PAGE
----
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Re: Lexical closures (bug?)

    Date: Mon, 15 Aug 88 14:58:32 pdt
    From: lbaum@BOEING.COM (Larry Baum)

    We were working thru the exercises in Charniak, Riesbeck & McDermot, 
    Artificial Intelligence Programming, and tried the following:

    (defun compose (&rest functions)
      #'(lambda (x)
          (do ((fns functions (cdr fns))
               (value x (funcall (car fns) value)))
              ((null fns) value))))

    This should return the composition of the functions passed as
    arguments; e.g. (compose #'1+ #'1+) should return a closure which should
    increment its argument by 2:

    (setq 2+ (compose #'1+ #'1+))
    (funcall 2+ 4) => 6

    However, when I try this on my 36xx, with either Genera 7.1 or 7.2, the
    control stack overflows.  In fact if I print the "(car fns)" it is
    apparnet that in each iteration what is being funcalled is not the next
    function, but the entire closure!

    Any ideas?

    Larry Baum

According to the specification of Symbolics Common Lisp (and I think
CLtL in general) this is not a bug. The problem is that the list created
implicitly by the &rest argument functions is created on the stack. When
the function compose returns, this list (of functions) disappears and
is unavailable when the lexical closure created by compose is later called.
This closure references the stack pointer as it exists later on and finds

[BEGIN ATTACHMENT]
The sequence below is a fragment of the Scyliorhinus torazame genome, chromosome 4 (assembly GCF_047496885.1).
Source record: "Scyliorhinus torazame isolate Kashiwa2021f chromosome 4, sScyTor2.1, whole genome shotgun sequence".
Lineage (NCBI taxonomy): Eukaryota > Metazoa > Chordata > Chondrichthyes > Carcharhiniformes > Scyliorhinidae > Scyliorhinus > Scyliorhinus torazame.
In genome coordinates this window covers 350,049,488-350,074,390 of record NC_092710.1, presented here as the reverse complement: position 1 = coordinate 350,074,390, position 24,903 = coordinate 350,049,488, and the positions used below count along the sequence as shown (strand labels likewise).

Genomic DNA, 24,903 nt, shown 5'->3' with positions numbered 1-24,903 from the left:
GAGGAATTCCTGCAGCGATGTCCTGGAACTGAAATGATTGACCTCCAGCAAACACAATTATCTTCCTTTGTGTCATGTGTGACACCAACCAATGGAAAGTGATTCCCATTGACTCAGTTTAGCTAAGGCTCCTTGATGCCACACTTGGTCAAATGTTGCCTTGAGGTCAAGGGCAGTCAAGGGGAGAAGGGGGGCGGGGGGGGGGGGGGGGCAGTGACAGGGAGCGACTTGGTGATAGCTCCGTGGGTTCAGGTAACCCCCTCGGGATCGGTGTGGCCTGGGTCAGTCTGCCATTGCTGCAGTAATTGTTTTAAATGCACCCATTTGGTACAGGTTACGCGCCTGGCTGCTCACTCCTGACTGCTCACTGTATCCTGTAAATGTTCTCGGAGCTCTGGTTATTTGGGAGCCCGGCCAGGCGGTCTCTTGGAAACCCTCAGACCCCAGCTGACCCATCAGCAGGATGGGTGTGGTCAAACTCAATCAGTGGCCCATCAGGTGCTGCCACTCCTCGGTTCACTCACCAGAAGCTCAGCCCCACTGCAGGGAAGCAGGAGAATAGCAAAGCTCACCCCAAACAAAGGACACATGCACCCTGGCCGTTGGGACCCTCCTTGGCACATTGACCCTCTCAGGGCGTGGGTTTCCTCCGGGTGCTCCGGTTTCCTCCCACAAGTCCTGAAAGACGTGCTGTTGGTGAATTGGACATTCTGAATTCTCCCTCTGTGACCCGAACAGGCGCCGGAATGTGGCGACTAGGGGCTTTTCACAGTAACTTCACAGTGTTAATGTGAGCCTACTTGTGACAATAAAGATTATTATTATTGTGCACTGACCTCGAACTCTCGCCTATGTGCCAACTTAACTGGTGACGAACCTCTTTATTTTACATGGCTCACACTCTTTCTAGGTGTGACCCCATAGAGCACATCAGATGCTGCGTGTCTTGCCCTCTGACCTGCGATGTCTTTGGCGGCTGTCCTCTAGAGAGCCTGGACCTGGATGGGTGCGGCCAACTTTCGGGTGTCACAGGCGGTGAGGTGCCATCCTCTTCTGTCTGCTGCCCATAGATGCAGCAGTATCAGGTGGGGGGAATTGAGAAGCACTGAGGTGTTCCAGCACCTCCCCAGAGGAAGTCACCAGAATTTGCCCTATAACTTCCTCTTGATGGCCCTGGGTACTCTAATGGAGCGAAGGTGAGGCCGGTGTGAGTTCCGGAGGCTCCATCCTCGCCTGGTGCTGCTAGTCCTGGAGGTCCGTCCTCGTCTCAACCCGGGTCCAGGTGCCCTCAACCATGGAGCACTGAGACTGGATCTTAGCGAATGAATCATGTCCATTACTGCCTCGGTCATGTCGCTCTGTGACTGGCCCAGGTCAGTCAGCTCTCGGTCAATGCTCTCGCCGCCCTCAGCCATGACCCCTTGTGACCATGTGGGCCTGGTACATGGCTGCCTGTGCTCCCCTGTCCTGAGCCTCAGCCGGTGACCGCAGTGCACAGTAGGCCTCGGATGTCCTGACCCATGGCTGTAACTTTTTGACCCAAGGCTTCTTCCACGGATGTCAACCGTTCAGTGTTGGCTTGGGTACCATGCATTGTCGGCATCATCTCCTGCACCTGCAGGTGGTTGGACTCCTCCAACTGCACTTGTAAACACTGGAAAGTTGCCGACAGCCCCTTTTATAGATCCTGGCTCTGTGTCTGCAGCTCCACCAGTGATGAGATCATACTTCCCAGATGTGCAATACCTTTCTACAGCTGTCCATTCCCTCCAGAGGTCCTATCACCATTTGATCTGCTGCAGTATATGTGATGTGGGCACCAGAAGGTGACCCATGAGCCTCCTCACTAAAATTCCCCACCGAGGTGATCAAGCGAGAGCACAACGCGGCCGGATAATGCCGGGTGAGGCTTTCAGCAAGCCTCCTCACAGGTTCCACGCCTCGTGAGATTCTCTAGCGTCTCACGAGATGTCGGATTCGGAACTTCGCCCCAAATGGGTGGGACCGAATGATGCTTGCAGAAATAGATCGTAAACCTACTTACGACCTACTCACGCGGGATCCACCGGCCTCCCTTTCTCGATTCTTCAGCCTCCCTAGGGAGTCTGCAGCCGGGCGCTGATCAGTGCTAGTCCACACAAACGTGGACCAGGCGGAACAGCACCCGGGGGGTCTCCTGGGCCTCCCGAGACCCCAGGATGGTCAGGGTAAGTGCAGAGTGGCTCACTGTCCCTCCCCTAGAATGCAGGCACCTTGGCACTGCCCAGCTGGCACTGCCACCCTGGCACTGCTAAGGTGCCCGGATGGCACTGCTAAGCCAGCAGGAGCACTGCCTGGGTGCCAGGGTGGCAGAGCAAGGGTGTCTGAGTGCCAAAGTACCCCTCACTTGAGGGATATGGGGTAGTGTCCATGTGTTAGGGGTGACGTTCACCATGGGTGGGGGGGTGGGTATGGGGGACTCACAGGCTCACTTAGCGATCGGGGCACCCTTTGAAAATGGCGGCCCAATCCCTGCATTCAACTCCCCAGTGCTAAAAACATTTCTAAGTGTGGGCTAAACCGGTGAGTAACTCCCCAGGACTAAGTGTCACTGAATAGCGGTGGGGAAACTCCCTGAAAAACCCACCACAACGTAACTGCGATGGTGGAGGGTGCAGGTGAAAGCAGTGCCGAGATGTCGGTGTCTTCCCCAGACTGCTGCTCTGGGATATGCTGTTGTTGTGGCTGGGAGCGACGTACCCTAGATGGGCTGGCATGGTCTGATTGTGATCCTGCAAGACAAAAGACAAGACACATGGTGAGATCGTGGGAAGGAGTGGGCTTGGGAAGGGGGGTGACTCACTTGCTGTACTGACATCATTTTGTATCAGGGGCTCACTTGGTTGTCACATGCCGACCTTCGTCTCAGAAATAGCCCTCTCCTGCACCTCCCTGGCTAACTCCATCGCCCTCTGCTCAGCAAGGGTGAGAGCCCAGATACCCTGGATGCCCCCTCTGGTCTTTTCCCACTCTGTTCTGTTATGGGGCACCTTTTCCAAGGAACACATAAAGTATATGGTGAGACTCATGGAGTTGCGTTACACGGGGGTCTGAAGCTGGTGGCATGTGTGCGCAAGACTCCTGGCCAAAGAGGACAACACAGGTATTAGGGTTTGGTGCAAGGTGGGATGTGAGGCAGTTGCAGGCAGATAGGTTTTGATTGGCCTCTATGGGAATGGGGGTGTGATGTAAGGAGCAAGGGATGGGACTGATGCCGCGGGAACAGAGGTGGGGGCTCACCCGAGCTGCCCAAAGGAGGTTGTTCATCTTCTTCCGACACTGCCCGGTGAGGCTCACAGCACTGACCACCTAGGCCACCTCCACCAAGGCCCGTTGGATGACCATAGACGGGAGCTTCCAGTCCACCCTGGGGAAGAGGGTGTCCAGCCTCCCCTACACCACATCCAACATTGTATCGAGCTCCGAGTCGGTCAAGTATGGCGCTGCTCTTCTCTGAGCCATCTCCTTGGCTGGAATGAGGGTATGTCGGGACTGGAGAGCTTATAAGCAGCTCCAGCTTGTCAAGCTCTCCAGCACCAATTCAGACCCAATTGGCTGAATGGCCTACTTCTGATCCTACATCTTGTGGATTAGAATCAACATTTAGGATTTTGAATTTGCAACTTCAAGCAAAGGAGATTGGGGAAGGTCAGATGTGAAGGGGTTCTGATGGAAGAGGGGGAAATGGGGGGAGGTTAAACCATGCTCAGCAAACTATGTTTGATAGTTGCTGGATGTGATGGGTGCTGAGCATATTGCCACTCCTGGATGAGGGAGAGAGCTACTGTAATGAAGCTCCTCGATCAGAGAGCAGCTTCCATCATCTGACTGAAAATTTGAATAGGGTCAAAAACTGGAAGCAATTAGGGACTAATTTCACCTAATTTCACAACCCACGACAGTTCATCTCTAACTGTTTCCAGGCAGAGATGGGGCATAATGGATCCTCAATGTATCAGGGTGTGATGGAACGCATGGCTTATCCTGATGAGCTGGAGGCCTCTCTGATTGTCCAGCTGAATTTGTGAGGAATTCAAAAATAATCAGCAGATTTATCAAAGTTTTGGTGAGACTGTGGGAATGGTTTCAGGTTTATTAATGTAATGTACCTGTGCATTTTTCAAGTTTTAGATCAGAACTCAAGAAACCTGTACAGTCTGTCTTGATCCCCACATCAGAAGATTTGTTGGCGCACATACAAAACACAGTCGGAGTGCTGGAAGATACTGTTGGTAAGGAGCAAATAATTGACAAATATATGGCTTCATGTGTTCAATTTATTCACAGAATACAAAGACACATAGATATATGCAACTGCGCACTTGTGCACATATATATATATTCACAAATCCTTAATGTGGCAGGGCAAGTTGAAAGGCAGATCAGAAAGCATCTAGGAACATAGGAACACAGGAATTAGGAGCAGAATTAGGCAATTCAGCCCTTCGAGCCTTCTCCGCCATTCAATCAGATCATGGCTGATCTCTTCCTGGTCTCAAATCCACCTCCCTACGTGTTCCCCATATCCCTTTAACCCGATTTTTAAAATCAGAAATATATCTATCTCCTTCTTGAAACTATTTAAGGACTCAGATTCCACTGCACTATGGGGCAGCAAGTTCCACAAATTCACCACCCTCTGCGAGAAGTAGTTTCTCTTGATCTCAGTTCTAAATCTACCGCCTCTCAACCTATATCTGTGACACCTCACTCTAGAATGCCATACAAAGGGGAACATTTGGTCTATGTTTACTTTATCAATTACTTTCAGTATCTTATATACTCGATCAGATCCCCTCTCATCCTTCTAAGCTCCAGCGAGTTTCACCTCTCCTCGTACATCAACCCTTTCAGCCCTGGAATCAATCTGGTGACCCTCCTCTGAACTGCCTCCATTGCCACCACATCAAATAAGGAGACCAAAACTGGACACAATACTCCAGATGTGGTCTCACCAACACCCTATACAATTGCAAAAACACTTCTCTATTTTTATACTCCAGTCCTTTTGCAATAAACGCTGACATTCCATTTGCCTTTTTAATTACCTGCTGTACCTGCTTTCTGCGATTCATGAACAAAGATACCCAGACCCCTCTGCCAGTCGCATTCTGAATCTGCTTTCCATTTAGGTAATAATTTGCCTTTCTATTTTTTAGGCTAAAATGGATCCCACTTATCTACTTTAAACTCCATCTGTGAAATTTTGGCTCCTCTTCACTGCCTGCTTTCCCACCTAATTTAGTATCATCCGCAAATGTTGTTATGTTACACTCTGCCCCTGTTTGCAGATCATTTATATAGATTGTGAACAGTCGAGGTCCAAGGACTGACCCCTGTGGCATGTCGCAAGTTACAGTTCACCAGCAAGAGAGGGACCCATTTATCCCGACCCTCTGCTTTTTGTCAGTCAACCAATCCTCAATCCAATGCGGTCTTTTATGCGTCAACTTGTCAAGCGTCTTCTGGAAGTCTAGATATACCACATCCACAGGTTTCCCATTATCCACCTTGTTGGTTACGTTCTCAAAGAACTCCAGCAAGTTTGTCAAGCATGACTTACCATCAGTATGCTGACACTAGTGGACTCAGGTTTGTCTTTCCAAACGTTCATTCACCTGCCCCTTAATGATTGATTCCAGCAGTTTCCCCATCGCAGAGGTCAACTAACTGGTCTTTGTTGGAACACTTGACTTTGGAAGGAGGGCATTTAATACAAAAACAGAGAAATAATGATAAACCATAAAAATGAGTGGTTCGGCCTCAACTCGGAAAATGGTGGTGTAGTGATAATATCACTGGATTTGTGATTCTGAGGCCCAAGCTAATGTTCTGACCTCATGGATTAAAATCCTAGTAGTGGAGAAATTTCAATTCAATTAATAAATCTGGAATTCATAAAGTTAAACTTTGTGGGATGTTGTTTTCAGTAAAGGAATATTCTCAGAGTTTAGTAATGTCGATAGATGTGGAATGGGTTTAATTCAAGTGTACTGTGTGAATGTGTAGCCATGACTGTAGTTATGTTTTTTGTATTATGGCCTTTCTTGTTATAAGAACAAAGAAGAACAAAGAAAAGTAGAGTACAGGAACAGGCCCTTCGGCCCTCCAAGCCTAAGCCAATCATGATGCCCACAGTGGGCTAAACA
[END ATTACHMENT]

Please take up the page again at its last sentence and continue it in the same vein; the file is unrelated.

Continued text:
implementation and time dependent garbage there so its behavior is bogus.
The solution is to copy all lists which are passed as &rest arguments if they
need to exists beyond the scope of the calling functions as in:

(defun compose (&rest functions)
 (let ((functions (copy-list functions)))   ;<----
   #'(lambda (x)
       (do ((fns functions (cdr fns))
            (value x (funcall (car fns) value)))
           ((null fns) value)))))

This holds true not just for &rest lists which need to be referenced
by a created lexical closure but also for any other way you create
a pointer to a &rest argument as in:

(defun foo (&rest elements)
 (setq bar elements))

(foo 1 2 3 4)

The above will lose and you need:

(defun foo (&rest elements)
 (setq bar (copy-list elements)))

Note that the documentation clearly specifies that this is an error.
You could have two potential complaints. First, that this should not be
an error in the first place. It turns out that consing &rest arguments
on the stack is a major optimization alieviating a lot of GC work. The
claim is that explicitly calling copy-list when the optimization is
inapprpriate is a small price to pay for the minority of times it is
needed to allow the optimization to be the default for the majority
of times that it is appropriate. Second, that the compiler or microcode
should report the error. Now, I admit that this is a breach of safety
not to detect and report such an error but I guess that that requires
a lot of overhead which many implementors felt not worthwhile. This is
one of the few ways you can get screwed on a lispm while writing fairly
straightforward code. Perhaps Symbolics should document all such ways
and print them in large font bold print on the first page of the manual
so that people don't get caught by this kind of gatcha again.
        Hope this helps,